And that ski trip was truly incredible
and I think it gave me the foundation to build on.
'People who've had a spinal cord injury themselves
'are best placed to help others through the experience,
'and Back Up knows this. They run a mentoring scheme
'where they pair up someone who's had a recent injury
'or a family member with someone
'who has already gone through the experience.'
The mentors, I felt, you know, I could really relate to them.
They were very helpful and they gave me hope.
'One of the mentors suggested Yasmin go on one of Back Up's
'scuba diving rehab courses to Sharm el-Sheikh in Egypt.'
The scuba diving was amazing.
And honestly it was just beautiful under the water.
You just feel free of your disability
because it doesn't matter.
Four years ago, if someone had said to you on your hospital bed,
"You'll be throwing yourself out of a plane, you'll be waterskiing,
"and back to work," I would not have believed her,
I wouldn't have believed her in a million years.
But honestly that is what Back Up have done for me.
'Psychologically, activities like these make such a difference
'to those of us with spinal injuries.
But there is practical help at hand too.
Has anybody got any ideas of how you'd push one-handed?
Back Up run wheelchair skills sessions
at 11 specialist spinal units across the UK.
They're helping people to try to recover
that all-important independence.
You've all got a cone each.
'Today, Sean and his team are running a session
'for recently-injured patients.
'Like all Back Up wheelchair skills trainers,
'he's got a spinal cord injury himself.'
The skills that we're teaching are really to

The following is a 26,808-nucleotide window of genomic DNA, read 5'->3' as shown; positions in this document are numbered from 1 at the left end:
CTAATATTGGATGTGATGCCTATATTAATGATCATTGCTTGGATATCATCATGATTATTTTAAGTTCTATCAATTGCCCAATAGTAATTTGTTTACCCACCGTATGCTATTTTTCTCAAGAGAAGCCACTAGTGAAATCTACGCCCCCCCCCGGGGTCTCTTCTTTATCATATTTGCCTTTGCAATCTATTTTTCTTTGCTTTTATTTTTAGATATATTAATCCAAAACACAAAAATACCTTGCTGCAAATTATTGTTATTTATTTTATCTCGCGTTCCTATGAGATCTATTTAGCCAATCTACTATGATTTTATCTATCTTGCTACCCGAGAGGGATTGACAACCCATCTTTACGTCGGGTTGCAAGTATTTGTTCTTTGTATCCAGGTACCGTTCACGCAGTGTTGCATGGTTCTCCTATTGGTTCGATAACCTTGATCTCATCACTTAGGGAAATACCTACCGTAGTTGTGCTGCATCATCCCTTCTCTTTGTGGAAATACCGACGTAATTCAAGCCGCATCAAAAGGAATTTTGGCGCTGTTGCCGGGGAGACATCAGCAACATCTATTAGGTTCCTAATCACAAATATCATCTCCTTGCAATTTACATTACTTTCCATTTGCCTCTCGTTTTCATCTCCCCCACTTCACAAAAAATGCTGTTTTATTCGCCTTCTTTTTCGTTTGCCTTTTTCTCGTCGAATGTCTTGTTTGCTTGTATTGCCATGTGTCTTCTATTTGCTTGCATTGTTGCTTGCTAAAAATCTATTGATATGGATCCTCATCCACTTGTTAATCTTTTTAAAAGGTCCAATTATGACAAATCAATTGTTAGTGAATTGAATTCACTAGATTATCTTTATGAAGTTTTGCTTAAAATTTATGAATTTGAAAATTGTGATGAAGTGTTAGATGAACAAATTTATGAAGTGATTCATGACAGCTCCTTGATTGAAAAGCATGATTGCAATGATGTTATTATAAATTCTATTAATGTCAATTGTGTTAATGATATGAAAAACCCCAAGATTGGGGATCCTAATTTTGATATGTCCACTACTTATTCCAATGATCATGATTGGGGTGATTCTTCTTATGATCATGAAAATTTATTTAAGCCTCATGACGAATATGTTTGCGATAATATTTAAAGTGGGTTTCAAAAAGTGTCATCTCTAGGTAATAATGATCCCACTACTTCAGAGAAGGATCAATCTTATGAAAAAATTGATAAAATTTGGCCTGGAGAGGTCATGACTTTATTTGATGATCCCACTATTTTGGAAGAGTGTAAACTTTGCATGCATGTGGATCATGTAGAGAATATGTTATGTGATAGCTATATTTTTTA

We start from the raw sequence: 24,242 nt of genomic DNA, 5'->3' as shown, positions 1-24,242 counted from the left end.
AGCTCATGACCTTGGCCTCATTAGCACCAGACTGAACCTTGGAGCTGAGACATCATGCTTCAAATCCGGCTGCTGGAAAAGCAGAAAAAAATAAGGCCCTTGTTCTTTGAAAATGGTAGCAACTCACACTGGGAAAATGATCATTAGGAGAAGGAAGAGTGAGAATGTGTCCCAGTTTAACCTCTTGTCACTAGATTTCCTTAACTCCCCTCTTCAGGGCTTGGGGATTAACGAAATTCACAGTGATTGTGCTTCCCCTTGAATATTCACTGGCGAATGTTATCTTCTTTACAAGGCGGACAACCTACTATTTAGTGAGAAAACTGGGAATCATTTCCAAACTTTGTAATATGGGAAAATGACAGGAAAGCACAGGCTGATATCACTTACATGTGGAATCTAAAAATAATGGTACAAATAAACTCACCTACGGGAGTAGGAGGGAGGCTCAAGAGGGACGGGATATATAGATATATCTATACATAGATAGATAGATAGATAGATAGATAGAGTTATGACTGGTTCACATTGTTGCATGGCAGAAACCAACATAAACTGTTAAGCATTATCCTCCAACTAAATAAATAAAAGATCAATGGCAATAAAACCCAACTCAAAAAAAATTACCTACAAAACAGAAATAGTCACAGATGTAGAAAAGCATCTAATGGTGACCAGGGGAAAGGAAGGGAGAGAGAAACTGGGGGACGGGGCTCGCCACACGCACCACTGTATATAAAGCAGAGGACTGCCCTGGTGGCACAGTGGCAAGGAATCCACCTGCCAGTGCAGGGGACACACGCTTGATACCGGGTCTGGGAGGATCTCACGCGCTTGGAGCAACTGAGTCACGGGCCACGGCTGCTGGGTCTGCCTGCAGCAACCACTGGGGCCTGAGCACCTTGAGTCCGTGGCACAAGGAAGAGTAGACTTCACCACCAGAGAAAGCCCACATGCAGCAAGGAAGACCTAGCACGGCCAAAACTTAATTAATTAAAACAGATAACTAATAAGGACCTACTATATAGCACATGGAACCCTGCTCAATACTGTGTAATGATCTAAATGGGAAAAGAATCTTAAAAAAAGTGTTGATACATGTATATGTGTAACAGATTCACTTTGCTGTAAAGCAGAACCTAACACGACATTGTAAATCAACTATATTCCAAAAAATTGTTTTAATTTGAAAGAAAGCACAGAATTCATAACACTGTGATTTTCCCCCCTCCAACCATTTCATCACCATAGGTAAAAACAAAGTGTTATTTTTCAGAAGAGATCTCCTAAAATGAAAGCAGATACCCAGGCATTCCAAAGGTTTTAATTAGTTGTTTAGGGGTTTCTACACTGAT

build up people's confidence in using chairs,
give them really practical skills
that they're going to need in everyday life.
So, we're going to be pushing, nice and steadily,
flicking your castors up.
When you've been in bed very frightened, very trapped,
getting in into a chair and having the opportunity
to make some independent decisions about which room you go into,
who you talk to, which table you sit at is like a new beginning.
'A year after Matt's accident,
'he went back to school to complete his A levels
'and then on to university where he got a 1st in his law degree.'
I've recently started work as a trainee solicitor on London.
I'm able to live in my own home with the support of a care team.
I've completed two Great North Runs and the New York Marathon.
And these are things that I never thought I'd be able to do.
Matthew has just done so well,
and to have achieved as much as he has now, I'm so proud of him.
Back Up really can make a huge difference to people's lives,
literally transforming them, and I've seen this with my own eyes.
They need this work to continue.
So, as someone who's personally had to deal with spinal cord injury,
I'm asking you to donate to this appeal
and help others in a similar situation.
Please donate by going to the website - bbc.co.uk/lifeline.
If you don't have access to the internet, then call 0800 011 011.
And if you can't get through, then please, please keep trying.
You can also donate £10 by texting the word "support" to 70121.
Texts cost £10 plus your standard network message charge
and the whole £10 goes to Back Up.
Full terms and conditions can be found at bbc.co.uk/lifeline.
Telephone calls are free from most landlines.
Some networks and mobile operators will charge for these calls.
Or if you'd like to post a donation, please make your cheque
payable to Back Up and send it to Freepost, BBC Lifeline Appeal,
writing "Back Up" on the back of the envelope.
Remember, if you're a UK taxpayer,
the charity can collect gift aid on your donation, worth another 25%.
Just send in a note, to say you want your donation
to be subject to Gift Aid
and include the date, your full name and address.
Subtitles by Red Bee Media Ltd
BBC Security Correspondent Frank Gardner was shot six times at close range while on assignment in Saudi Arabia in 2004. His spinal cord was severely damaged, and he was left dependent on a wheelchair for the rest of his life. He makes an appeal on behalf of Back Up, a charity which understands that a spinal cord injury can be devastating, but does not believe it should prevent anyone from getting the most out of life.
The film features Matt, who was paralysed from the neck down in a rugby accident eight years ago. Back Up supported him as he adapted to his new life and he is now training to be a solicitor.